Arizona has one week left to approve an emergency plan for the drought-stricken Colorado River, and Nevada officials aren’t just watching the clock run out from the sidelines.
John Entsminger, general manager of the Southern Nevada Water Authority, said Jan. 17 that his agency continues to work with officials in Arizona to finalize the Drought Contingency Plan, an interstate deal designed to slow the decline of the river’s two main reservoirs, Lake Mead and Lake Powell.
U.S. regulators have given the seven Colorado River states until Jan. 31 to finish the plan or face federal intervention.
Nevada signed on to the plan in November. Arizona, which stands to lose the most water under the deal, remains the lone holdout.
Entsminger gave an update on the talks during the water authority board meeting but declined to offer details about the role the authority is playing because he didn’t want to jeopardize the fragile negotiations.
He said he thinks the drought plan has about a 70 percent chance of passing the Arizona Legislature by the deadline announced in Las Vegas last month by U.S. Bureau of Reclamation Commissioner Brenda Burman.
“They’re showing very promising signs of nearing the finish line,” Entsminger said of officials in the Grand Canyon State. “But I’d echo Commissioner Burman: Close isn’t done.”
The Drought Contingency Plan calls for Nevada, Arizona and, eventually, California to voluntarily reduce their use of the river to leave more water in Lake Mead. Arizona would give up 192,000 acre-feet of water and Nevada would give up 8,000 acre-feet under the first round of annual cuts.
California would join in the reductions for the first time, surrendering 200,000 acre-feet of water a year, should Lake Mead drop another 40 feet from where it is now.
One acre-foot of water will supply two average Las Vegas Valley homes for just over one year. The valley draws about 90 percent of its water from the Colorado by way of Lake Mead.
The drought plan has been in the works since 2015, but water users in Arizona continue to squabble over how to divvy up their share of the cuts.
The Jan. 17 update came amid more bad news for the river.
According to federal projections released last week, Lake Mead is expected to drop 16 feet over the next year. That would trigger a first shortage declaration and require Nevada and Arizona to reduce their annual river use by 13,000 acre-feet and 320,000 acre-feet, respectively — cuts that would come on top of the voluntary ones now being discussed as part of the drought plan.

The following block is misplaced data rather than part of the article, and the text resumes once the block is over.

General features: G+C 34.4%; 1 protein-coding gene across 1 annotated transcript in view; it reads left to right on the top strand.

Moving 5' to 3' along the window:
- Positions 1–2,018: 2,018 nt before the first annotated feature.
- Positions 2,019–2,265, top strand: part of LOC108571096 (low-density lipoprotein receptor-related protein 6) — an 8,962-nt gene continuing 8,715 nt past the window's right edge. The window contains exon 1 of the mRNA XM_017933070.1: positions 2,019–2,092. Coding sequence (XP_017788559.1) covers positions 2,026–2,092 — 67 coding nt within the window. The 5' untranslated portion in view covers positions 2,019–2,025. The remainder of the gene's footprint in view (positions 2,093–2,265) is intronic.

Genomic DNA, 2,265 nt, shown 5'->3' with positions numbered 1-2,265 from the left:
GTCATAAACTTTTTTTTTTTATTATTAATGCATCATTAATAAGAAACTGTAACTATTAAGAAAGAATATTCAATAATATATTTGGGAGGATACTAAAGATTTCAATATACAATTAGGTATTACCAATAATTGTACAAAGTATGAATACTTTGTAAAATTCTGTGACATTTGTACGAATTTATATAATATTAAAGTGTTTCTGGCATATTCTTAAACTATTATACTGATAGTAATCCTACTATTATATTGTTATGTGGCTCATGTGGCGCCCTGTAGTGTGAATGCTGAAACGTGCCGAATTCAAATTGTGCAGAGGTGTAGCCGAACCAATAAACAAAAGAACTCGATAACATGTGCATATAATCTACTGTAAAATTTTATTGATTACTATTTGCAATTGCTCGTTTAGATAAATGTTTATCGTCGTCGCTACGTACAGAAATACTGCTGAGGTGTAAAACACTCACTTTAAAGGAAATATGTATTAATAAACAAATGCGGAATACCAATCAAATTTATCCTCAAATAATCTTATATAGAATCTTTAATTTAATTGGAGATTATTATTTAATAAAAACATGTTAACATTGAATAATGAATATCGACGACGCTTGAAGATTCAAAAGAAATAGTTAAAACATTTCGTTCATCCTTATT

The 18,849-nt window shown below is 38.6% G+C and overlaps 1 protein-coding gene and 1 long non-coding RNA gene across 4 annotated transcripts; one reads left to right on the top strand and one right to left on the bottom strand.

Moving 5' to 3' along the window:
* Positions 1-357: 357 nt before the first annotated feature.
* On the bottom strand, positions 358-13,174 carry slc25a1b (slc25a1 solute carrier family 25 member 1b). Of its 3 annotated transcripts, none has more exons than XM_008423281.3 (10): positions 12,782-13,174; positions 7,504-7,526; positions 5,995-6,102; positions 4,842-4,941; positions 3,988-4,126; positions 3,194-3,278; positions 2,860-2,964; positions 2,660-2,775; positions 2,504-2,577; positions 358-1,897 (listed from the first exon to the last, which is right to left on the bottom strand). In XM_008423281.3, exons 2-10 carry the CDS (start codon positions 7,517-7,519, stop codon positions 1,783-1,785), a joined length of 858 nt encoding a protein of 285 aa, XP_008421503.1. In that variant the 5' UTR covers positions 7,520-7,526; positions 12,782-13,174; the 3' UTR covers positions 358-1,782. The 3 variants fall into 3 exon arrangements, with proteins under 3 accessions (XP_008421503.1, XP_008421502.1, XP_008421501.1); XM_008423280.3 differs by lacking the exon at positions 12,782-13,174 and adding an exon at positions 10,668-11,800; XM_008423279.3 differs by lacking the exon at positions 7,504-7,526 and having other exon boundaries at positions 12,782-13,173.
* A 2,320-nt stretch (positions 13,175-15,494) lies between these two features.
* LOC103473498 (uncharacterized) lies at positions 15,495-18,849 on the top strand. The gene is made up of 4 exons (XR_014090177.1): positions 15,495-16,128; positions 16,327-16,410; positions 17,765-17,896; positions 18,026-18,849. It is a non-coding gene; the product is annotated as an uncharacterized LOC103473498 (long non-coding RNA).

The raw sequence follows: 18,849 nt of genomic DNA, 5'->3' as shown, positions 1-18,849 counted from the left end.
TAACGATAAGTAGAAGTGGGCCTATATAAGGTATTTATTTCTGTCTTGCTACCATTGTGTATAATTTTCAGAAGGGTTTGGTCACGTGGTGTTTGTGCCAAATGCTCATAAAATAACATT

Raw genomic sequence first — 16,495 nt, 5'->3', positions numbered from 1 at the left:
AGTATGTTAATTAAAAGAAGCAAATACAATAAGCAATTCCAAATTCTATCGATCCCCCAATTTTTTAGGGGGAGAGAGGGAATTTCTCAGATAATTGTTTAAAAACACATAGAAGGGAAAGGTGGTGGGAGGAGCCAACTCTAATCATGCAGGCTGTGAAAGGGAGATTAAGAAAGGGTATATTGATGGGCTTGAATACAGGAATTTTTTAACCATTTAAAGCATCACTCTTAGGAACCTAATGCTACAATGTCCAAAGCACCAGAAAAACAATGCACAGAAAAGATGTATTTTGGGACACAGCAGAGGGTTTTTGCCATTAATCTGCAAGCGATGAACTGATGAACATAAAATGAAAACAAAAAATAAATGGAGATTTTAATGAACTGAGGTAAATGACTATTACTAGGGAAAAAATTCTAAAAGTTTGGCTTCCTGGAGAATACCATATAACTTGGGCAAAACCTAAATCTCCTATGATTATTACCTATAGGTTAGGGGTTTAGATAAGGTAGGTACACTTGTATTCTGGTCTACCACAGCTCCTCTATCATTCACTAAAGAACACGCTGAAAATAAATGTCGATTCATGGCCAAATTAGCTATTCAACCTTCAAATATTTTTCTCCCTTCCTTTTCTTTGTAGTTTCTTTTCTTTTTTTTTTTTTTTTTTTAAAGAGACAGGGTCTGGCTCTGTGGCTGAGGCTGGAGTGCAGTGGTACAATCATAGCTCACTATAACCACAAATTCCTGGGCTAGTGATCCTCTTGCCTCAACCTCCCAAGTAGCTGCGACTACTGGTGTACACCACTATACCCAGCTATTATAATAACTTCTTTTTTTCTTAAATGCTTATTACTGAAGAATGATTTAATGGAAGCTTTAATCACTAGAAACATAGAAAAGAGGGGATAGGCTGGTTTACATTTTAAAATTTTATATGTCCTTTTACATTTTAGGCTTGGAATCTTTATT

Worse yet for Lake Mead, California’s largest municipal water agency has announced plans to start withdrawing some of the water it has stored in the reservoir to prevent it from being locked away in the now-likely event of a shortage.
The Drought Contingency Plan would loosen some of the restrictions on water bank withdrawals from Lake Mead during a shortage. But in the absence of a finished drought plan, Jeffrey Kightlinger, general manager of the Metropolitan Water District of Southern California, said his agency could not afford to leave up to 600,000 acre-feet of reserves stuck in the lake.
Entsminger said removing all that water could cause an additional 8-foot drop in Lake Mead. But he can’t blame his Southern California counterpart for threatening to do so.
“If I was sitting in Jeff Kightlinger’s seat, I’d would do the same thing,” he said.
The proposed Colorado River Drought Contingency Plan currently being debated by officials in Arizona calls for the following state-by-state cuts based on the water level in Lake Mead, which currently sits at about 1,083 feet above sea level:
— Jan. 1 lake level between 1,090 and 1,045 feet:
Nevada: 8,000 acre-feet.
— At or below 1,045 and above 1,040 feet:
— At or below 1,040 feet:
California: starts at 250,000 and increases by 50,000 for each additional 5-foot drop in the lake.
One acre-foot of water will supply two average Las Vegas Valley homes for just over one year.